Accordingly, it is an object of this invention to provide an improved sipper tube cap assembly for use with a water bottle.
Another object of the invention is to provide an improved sipper tube cap assembly which does not utilize any caustic material, such as silicone caulking, to ensure that there is no leakage from the bottle.
Another object of the invention is to provide an improved sipper tube cap assembly which can be easily attached to and detached from a standard industry threaded bottle.
Yet another object of the invention is to provide a screw cap requiring less rotation to secure or remove.
A further object of the invention is to provide an improved sipper tube cap assembly whereby standard industry bottles and sipper tubes can be employed in an easy to use, safe, and leak proof assembly.
Still other objects and advantages of the invention will in part be obvious and will in part be apparent from the specification.
The invention accordingly comprises the features of construction, combination of elements, and arrangement of parts which will be exemplified in the construction hereinafter set forth, and the scope of the invention will be indicated in the claims.
For a fuller understanding of the invention, reference is had to the following description taken in connection with the accompanying drawings, in which:
FIG. 1 is an exploded perspective view of a sipper tube cap assembly constructed in accordance with a first embodiment of the invention;
FIG. 2 is a cross sectional diagram depicting the sipper tube cab assembly of FIG. 1 detached from a standard threaded bottle; and
FIG. 3 is a cross sectional view depicting the sipper tube cab assembly of FIG. 1 connected to a standard industry threaded bottle.
Referring first to FIG. 1, a sipper tube cap assembly indicated generally as 10 is shown. This sipper tube cap assembly 10 includes a sipper tube 20, a cap 30, and a stopper 40. Sipper tube 20 is a standard sipper tube, as is known in the art, and further comprises a vertical portion 22, an angled portion 24 bent about an elbow 23, so that angled portion 24 is retained at a predetermined angle with respect to vertical portion 22. However, it should be noted, that it is possible to provide the relative positioning of these two portions as a straight tube (180° angle), or with any angle therebetween. Sipper tube 20 is further formed with a hole 26 in the end thereof, which allows for liquid to be removed from sipper tube 20.
Cap 30 is preferably formed of an autoclavable plastic or of stainless steel and further includes a curved side wall 37. A flat surface forming a circumferential flange 32 extends inward from the outer edge of side wall 37 across the top of cap 30. Circumferential flange 32 defines an opening 33 formed in cap 30. Opening 33 is formed with a diameter D, which is greater than the diameter of vertical portion 22 of sipper tube 20. Wall 37 is further formed with threads 34 on the inside surface thereof. Additionally, serrations 36 are formed on the outer surface of curved wall 37 of cap 30, facilitating gripping of cap 30 by a user. Cap 30, and threads 34 are dimensioned so as to mesh with threads of the neck of a standard bottle 50; threads 34 engaging standard threads 52 thereon. Bottle 50 is a standard bottle which is known in the industry.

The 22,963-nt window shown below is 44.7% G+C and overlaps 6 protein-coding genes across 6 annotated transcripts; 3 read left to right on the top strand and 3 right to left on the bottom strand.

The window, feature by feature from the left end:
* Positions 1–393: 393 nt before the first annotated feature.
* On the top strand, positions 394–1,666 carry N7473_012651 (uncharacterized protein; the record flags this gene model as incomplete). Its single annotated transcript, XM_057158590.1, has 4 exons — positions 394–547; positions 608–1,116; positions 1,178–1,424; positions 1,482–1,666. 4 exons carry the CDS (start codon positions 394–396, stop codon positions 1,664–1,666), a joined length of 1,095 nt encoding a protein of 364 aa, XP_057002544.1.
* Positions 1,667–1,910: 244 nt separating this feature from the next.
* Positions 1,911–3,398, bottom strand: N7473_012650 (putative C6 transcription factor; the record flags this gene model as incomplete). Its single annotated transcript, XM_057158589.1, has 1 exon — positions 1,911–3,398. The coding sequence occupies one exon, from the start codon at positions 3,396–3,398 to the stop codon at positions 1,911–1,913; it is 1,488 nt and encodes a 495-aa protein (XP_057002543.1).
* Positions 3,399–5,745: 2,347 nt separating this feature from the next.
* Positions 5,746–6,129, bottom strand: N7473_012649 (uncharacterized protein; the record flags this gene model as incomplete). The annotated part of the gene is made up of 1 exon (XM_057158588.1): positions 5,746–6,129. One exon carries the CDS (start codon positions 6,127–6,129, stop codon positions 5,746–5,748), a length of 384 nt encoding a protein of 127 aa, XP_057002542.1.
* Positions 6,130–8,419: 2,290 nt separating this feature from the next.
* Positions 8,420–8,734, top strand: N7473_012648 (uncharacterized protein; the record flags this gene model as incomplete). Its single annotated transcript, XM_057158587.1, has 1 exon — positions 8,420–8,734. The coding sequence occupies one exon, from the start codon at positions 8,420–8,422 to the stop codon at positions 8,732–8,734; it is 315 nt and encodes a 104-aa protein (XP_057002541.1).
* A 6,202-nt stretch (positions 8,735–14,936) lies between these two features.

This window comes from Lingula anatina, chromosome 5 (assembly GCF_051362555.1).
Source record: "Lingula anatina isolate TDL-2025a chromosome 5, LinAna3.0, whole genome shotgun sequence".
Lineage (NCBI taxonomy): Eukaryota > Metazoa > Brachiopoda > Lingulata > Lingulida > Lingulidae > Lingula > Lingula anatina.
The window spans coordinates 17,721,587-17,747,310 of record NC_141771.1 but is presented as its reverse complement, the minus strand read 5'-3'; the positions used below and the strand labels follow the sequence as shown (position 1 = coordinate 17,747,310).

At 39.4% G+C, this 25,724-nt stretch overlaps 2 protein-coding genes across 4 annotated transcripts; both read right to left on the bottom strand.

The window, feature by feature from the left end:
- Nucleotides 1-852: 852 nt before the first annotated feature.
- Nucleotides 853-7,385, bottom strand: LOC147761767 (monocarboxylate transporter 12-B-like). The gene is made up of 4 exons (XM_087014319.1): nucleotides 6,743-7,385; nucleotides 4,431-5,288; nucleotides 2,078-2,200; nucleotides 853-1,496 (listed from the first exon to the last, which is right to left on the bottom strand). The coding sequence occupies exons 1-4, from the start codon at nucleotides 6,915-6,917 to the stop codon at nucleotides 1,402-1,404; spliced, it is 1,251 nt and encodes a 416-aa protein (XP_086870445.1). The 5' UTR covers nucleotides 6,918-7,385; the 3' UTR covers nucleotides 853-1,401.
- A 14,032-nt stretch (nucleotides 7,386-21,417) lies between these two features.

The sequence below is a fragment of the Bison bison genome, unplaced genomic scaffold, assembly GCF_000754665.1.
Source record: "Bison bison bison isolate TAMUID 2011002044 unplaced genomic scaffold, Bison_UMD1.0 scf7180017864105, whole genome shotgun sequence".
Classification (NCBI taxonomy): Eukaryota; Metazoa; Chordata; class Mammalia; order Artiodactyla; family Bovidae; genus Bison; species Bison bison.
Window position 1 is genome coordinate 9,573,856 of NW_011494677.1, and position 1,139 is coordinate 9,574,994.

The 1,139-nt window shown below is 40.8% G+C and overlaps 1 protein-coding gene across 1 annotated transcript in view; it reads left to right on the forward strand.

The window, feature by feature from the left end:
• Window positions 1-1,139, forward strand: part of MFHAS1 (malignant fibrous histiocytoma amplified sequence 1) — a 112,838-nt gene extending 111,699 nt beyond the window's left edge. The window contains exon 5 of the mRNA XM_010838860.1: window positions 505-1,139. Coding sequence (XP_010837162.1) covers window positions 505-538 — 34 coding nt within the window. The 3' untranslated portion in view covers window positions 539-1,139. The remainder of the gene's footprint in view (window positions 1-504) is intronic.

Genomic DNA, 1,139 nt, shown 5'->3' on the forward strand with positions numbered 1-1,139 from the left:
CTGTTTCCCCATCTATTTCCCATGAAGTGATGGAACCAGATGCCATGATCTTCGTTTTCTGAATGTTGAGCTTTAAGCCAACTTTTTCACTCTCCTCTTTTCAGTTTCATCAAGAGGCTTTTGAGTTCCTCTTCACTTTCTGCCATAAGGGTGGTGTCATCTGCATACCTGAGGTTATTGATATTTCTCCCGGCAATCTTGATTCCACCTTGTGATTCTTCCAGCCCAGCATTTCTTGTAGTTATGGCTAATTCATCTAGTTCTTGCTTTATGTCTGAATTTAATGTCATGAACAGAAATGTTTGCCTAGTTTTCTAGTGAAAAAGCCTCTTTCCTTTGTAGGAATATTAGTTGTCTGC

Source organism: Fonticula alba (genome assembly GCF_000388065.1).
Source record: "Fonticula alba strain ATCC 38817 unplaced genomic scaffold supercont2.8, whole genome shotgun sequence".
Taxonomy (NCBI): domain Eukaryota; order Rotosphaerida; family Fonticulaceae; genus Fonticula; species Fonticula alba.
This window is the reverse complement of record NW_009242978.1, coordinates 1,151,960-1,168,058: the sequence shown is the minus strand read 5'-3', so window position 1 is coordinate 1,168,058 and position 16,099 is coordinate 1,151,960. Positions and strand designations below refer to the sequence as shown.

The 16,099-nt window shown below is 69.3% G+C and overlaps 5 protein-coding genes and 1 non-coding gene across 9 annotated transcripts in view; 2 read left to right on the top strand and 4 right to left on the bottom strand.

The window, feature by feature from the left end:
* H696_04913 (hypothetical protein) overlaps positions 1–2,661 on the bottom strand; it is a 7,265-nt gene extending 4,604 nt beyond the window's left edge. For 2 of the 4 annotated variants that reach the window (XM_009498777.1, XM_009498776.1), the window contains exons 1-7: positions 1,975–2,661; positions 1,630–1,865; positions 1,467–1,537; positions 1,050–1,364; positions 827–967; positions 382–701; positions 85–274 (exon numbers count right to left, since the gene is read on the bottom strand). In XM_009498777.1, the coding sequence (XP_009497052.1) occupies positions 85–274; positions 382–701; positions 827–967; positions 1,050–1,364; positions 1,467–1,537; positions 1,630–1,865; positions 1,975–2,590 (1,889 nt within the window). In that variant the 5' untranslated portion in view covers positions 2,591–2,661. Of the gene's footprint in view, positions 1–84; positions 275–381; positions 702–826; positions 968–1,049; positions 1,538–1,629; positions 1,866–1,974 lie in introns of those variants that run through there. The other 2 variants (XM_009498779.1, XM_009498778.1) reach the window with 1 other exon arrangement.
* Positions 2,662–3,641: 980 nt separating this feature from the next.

Stopper 40 is formed with a first lip 44 and a second lip 46. Both lip 44 and lip 46 have a diameter substantially greater than opening 33. A neck 42 having a diameter less than first lip 44 and second lip 46 is disposed therebetween and has a diameter no smaller than D. Second lip 46 is formed with a slanted upper surface 47. A hole 48 is formed through stopper 40. Stopper 40 is formed of a resilient material, such as rubber, silicone rubber, or any other FDA approved, non-hazardous material or the like. Hole 48 is dimensioned to be slightly smaller than the diameter of vertical portion 22 of sipper tube 20 so that sipper tube 20 may be force-fit within hole 48 stretching stopper 40 around sipper tube 20 and forming a liquid tight seal therebetween. As is also shown in FIGS. 2 and 3, in addition to FIG. 1, stopper 40 is further formed with a channel 45 extending along, and within the perimeter of lip 44. Channel 45 is dimensioned to receive an upper edge 54 of bottle 50. In an alternative embodiment, channel 45 may also be formed so as to extend to the outer periphery of lip 44. Stopper 40 may be formed of a silicone rubber or other pliant malleable material which has been approved for use by the Food and Drug Administration for use with animals.
During use, stopper 40 is fit into opening 33 of cap 30 as is shown in FIG. 2. Because lip 46 has an angled top surface 47 and is formed of a malleable material, lip 46 slides through opening 33 as flange 32 compresses lip 46 and surface 47 slides through opening 33. The larger diameter lip 44 which has no such surface can not pass through opening 33. Lip 44 has a diameter at least coextensive with flange 32 and extending to the outer wall 37. As a result, there is no gap between lip 44 and wall 37. First lip 44 is positioned below circumferential flange 32, and second lip 46 is positioned above circumferential flange 32, neck 42 being positioned adjacent and coaxial with circumferential flange 32. Furthermore, because neck 42 has a diameter no less than the diameter of opening 33, there is no gap between neck 42 and flange 32. Neck 42, lip 44 and lip 46 seal opening 33. In this position, stopper 40 is retained within opening 33 of cap 30.